At the same time, we are proceeding with the consolidation of our democratic institutions. The second local bodies elections were held in August last year. These will be followed by provincial and national-level elections in 2007. We are confident that with unflinching commitment to the democratic process, we shall be able to live up to the hopes and aspirations of our people.
The progress we have been making within Pakistan has required an enabling external environment. To ensure such an environment, it has been necessary to create an architecture for peace, stability, and progress to facilitate regional cooperation and development. This architecture is based on four pillars:
The pursuit of our external relations in accordance with this architecture has already paid some rich dividends. But this is still work in progress, and much remains to be done. We are confident that this policy will enhance Pakistan's capacity to be an anchor for peace and security in the region. Our domestic achievements as well as our unique geo-political location provide us with excellent credentials for such a role.
Pakistan's location at the hub of Central Asia, South Asia, and West Asia ensures multiple advantages. It provides the shortest access to the sea for all the landlocked countries of Central Asia as well as western China. It is also fast emerging as the bridgehead for multiple corridors of cooperation between all three regions involving energy, trade, transportation, and tourism.
Our role as the junction for promoting intra-regional cooperation is underscored by the fact that Pakistan is the only country which is a member of both the Central Asian Cooperation Organization and the South Asian Association of Regional Cooperation. Moreover, we have only recently joined the Shanghai Cooperation Organization as an Observer while moving towards a full dialogue partnership with ASEAN. As a leading founding member of the Organization of the Islamic Conference, Pakistan also plays a preeminent role among Muslim and Arab nations.
Having placed before you Pakistan's positive regional role in its strategic context, I would like to highlight our specific policies which we believe are contributing towards regional peace and security.
Following the Soviet invasion of Afghanistan in 1979 and the subsequent Afghan civil war, Pakistan has been confronted with the influx of more than three million Afghan refugees, the infusion of drugs and weapons, as well as incursions by extremists and terrorists.
Thereafter, Pakistan has fully supported the international war on terrorism within and beyond Afghanistan and has deployed more than 80,000 troops on our common border, leading to the elimination or apprehension of several hundred terrorists, which has broken the back of al-Qaeda. At the same time we have contributed significantly to efforts for reconstruction and rehabilitation in the country apart from assisting in the Afghan electoral process.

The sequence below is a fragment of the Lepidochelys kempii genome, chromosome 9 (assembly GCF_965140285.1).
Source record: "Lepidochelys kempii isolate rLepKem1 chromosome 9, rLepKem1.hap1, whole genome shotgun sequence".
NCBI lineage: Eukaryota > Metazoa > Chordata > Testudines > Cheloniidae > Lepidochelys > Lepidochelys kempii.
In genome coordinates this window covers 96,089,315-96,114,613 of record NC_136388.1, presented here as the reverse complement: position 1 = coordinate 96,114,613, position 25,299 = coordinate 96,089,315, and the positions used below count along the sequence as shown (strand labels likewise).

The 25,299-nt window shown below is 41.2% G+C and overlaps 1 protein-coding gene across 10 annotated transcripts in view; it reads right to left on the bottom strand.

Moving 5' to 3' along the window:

Afghanistan is a country with which we share ties of religion, history, culture, and language. We fully support the government of President Karzai and we have acted as a reliable and responsible neighbor. We have provided unrestricted transit access to this landlocked country, invested heavily in the Afghan economy, and are helping to rebuild their infrastructure. Our trade has gone over a billion dollars and is growing.
Our relations with Iran are guided by the compulsions of geography and history. We would like to work with Iran for peace and stability in the region and would welcome Iran's role as a responsible player to this end. As regards Iranian nuclear policy, Pakistan has clearly stated its opposition to nuclear weapons proliferation, but we accept Iran's right to develop peaceful uses of nuclear energy under appropriate IAEA safeguards. We have consistently advised Iran to address this issue through dialogue with the EU Troika. We also believe that countries such as Russia and China could play a constructive role to resolve this issue. At the same time, we oppose any resort to the use of force, as this would aggravate the already troubled situation in the region.
The elections in Iraq are a hopeful development for the return of peace and normalcy in that country. However, the spiraling spate of violence in Iraq is a worrisome and dangerous development. Pakistan would like to see a speedy political transition in Iraq which would restore peace and ensure reconstruction of the country. Pakistan shall continue to fully support the sovereignty and territorial integrity of Iraq and we hope that the Iraqi people shall be able to overcome the challenges before them. The international community ought to work together for a practical approach that can bring political stability and normalcy to Iraq.